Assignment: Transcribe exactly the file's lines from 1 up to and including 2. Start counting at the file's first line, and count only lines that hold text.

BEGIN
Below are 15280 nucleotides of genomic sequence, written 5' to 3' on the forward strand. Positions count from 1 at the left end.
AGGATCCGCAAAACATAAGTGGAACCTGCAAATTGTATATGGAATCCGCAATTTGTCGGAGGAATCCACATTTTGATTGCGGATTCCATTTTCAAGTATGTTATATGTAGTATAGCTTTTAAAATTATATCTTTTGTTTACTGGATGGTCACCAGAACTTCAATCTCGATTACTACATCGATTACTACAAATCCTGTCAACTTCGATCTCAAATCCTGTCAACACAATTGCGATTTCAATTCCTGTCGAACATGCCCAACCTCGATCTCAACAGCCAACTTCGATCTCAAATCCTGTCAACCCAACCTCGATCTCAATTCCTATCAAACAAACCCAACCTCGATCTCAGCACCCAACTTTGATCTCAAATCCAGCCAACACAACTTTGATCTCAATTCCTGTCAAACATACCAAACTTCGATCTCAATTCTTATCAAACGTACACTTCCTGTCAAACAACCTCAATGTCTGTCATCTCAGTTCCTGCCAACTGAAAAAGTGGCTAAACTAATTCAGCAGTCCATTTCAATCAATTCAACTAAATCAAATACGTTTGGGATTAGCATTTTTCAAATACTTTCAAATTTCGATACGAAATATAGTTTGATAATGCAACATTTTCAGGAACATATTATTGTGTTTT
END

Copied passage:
Below are 15280 nucleotides of genomic sequence, written 5' to 3' on the forward strand. Positions count from 1 at the left end.
AGGATCCGCAAAACATAAGTGGAACCTGCAAATTGTATATGGAATCCGCAATTTGTCGGAGGAATCCACATTTTGATTGCGGATTCCATTTTCAAGTATGTTATATGTAGTATAGCTTTTAAAATTATATCTTTTGTTTACTGGATGGTCACCAGAACTTCAATCTCGATTACTACATCGATTACTACAAATCCTGTCAACTTCGATCTCAAATCCTGTCAACACAATTGCGATTTCAATTCCTGTCGAACATGCCCAACCTCGATCTCAACAGCCAACTTCGATCTCAAATCCTGTCAACCCAACCTCGATCTCAATTCCTATCAAACAAACCCAACCTCGATCTCAGCACCCAACTTTGATCTCAAATCCAGCCAACACAACTTTGATCTCAATTCCTGTCAAACATACCAAACTTCGATCTCAATTCTTATCAAACGTACACTTCCTGTCAAACAACCTCAATGTCTGTCATCTCAGTTCCTGCCAACTGAAAAAGTGGCTAAACTAATTCAGCAGTCCATTTCAATCAATTCAACTAAATCAAATACGTTTGGGATTAGCATTTTTCAAATACTTTCAAATTTCGATACGAAATATAGTTTGATAATGCAACATTTTCAGGAACATATTATTGTGTTTT